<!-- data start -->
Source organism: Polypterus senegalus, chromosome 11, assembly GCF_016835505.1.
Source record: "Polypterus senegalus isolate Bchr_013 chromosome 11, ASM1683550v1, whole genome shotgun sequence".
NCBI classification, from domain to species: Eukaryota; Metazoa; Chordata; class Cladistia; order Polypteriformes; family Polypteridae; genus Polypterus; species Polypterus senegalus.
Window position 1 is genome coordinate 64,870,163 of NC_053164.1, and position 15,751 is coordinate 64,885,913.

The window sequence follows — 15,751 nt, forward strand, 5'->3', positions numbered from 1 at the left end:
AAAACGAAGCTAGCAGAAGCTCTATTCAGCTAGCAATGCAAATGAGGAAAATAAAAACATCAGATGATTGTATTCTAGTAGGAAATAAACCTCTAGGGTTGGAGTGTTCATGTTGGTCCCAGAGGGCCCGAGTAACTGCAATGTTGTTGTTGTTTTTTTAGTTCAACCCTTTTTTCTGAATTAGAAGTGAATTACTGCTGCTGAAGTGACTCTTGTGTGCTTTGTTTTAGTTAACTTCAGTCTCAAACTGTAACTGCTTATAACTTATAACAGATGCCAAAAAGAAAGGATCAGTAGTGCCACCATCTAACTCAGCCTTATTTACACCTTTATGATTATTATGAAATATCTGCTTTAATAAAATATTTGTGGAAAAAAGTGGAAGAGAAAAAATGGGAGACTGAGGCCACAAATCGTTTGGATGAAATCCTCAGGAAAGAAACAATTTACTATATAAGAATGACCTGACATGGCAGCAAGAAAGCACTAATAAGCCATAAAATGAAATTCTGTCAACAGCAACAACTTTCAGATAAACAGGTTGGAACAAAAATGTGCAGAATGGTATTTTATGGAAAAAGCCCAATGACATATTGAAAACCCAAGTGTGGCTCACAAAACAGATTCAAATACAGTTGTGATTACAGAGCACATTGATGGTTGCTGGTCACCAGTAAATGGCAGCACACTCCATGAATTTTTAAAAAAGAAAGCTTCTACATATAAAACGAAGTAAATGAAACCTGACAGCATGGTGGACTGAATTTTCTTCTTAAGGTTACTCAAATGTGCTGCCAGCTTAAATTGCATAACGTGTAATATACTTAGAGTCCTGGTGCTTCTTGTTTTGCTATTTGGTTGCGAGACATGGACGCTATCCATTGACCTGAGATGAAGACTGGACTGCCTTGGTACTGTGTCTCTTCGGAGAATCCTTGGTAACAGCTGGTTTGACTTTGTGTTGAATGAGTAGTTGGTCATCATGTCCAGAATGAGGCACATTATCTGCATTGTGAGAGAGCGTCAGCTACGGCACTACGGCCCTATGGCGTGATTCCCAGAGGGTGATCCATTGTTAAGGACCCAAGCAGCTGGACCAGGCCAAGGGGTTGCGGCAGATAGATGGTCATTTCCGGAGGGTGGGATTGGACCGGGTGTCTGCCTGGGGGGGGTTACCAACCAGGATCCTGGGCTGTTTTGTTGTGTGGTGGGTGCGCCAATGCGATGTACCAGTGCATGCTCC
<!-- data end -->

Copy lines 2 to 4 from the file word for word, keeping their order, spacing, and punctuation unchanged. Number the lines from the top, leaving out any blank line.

Source record: "Polypterus senegalus isolate Bchr_013 chromosome 11, ASM1683550v1, whole genome shotgun sequence".
NCBI classification, from domain to species: Eukaryota; Metazoa; Chordata; class Cladistia; order Polypteriformes; family Polypteridae; genus Polypterus; species Polypterus senegalus.
Window position 1 is genome coordinate 64,870,163 of NC_053164.1, and position 15,751 is coordinate 64,885,913.